When I went to the home improvement store, they didn’t have Moen parts. I bought a “comparable” replacement part. Big mistake. (I know, you can say “I told you so…”) When I got home and installed the replacement part I experienced the same problem as Steve – no water pressure! The water was barely trickling out of the faucet. Putting the old cartridge back in yielded the same results as they did for Steve – plenty of pressure and that pesky drip. I headed to another home improvement store and this time found the Moen part. Faucet is all set now with great water pressure and no drip!

    I think it might be helpful if the picture you have of the channel locks holding the cartridge showed the side with the hole. When I compared the name brand replacement part to the “comparable” replacement part, I could see that although they are very similar they are not the same. The Moen part has a brass valve in the cartridge while the other part, as far as I can tell, is entirely plastic.

    BTW, my husband is really pleased because now this job won’t end up on his to-do list! Thanks again!!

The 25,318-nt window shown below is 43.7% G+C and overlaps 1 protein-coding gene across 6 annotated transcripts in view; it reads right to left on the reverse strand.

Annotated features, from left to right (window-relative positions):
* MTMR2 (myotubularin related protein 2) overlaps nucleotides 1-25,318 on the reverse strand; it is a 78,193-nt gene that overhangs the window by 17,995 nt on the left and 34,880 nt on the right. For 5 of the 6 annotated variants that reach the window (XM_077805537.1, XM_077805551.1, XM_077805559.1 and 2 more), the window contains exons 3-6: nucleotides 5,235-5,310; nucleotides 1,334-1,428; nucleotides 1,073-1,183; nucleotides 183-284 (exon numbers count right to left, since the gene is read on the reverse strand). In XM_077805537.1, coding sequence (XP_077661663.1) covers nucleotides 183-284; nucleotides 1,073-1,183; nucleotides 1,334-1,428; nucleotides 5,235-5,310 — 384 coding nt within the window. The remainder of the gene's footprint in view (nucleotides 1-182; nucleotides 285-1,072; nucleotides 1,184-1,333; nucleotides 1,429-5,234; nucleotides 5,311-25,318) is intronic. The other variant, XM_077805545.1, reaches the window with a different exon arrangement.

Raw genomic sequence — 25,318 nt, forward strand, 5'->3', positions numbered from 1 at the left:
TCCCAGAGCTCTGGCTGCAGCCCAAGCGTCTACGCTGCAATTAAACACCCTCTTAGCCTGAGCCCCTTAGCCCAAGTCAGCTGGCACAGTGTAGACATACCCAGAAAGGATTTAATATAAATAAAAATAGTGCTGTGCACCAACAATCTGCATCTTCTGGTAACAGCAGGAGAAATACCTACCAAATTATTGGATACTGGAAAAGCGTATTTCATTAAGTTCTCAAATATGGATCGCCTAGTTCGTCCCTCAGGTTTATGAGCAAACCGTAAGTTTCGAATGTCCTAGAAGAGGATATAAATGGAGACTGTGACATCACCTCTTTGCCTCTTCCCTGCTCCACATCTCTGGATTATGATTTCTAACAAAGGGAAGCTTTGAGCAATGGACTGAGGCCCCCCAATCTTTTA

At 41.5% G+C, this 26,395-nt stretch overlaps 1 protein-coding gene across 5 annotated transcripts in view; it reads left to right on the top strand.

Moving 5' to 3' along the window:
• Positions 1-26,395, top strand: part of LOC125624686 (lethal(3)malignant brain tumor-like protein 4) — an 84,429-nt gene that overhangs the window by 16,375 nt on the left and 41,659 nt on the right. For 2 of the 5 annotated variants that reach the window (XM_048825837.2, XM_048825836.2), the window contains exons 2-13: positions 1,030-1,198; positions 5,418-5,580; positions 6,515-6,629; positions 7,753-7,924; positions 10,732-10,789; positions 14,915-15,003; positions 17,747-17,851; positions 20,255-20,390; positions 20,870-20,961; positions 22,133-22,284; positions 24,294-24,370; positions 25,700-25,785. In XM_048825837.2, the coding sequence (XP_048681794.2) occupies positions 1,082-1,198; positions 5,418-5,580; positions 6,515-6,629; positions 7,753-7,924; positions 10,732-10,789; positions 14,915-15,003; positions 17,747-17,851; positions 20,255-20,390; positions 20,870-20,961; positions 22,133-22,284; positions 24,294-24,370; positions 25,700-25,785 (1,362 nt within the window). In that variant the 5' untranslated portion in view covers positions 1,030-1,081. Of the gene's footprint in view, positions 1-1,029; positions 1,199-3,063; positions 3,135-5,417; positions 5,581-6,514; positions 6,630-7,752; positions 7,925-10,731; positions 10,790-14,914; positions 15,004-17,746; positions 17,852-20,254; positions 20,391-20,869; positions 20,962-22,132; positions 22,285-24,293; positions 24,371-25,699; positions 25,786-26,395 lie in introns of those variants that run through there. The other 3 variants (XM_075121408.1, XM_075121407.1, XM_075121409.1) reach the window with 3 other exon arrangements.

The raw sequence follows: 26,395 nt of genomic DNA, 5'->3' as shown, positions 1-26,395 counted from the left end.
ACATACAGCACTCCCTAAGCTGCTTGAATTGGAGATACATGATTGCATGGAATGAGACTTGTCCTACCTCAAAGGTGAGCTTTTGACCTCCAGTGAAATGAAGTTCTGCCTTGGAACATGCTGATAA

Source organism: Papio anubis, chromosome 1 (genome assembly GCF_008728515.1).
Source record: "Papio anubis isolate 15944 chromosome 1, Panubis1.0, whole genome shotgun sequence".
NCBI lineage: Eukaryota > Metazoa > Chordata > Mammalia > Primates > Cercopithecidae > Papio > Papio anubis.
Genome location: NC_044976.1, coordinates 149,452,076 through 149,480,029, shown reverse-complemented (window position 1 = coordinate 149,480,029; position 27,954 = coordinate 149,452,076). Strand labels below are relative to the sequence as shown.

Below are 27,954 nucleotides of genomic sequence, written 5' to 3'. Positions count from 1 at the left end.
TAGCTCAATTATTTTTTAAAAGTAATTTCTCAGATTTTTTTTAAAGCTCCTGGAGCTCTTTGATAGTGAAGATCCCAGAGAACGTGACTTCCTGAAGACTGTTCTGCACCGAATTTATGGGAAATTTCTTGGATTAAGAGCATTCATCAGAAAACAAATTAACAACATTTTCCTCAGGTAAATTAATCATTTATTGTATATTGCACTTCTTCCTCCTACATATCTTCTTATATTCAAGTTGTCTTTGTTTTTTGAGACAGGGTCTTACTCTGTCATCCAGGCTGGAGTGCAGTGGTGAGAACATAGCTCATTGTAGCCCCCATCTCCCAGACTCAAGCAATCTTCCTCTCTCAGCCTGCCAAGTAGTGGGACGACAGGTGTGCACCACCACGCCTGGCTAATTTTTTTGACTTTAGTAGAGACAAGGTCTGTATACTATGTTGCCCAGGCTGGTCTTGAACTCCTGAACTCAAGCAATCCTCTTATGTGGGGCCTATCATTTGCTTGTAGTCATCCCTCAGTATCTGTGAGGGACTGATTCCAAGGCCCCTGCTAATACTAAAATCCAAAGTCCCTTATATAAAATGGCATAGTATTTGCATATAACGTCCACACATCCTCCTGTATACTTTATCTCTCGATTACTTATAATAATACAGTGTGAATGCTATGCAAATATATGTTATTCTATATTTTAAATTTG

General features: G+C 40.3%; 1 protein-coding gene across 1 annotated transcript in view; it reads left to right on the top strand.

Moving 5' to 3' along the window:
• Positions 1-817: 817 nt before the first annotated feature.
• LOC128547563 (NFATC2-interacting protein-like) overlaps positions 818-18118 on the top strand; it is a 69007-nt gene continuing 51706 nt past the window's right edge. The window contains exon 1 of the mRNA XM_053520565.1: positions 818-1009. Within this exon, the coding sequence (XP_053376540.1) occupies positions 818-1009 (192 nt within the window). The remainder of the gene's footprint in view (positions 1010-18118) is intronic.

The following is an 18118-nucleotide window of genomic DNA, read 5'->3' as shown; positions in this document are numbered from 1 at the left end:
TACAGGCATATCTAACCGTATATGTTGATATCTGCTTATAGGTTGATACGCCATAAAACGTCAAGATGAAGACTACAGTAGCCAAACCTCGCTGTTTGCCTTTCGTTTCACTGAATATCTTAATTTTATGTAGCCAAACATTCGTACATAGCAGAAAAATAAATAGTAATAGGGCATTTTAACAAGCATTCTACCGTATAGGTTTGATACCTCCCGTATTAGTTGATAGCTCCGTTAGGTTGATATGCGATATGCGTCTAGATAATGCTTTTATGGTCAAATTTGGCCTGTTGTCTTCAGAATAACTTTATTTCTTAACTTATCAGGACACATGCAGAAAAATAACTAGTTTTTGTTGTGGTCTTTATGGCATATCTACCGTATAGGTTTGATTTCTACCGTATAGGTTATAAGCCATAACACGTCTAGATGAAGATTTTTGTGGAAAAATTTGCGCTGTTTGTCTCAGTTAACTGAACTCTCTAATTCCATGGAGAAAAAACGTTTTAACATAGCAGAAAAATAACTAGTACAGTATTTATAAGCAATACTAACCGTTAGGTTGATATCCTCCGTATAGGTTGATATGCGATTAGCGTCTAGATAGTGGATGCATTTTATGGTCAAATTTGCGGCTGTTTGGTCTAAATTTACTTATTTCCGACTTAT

• Jeff Patterson February 19, 2013, 5:28 AM


      Thanks for sharing your story because it will help others to not make the same mistake.

      Original parts are a bit more expensive but at least you’ll know that they work. Don’t worry, I’ve had plenty of experiences like your’s, so no “told you so” here :)

      Glad to inadvertently help your husband. Great job Nancy figuring out this problem!!

    • Mary February 19, 2013, 9:00 AM

      I am pleased to tell you that this project turned out A+. The only difficulty I had was extracting the cartridge but after applying white vinegar and using a thin blade to disengage the cartridge from the faucet, I was able to pull it straight up and out.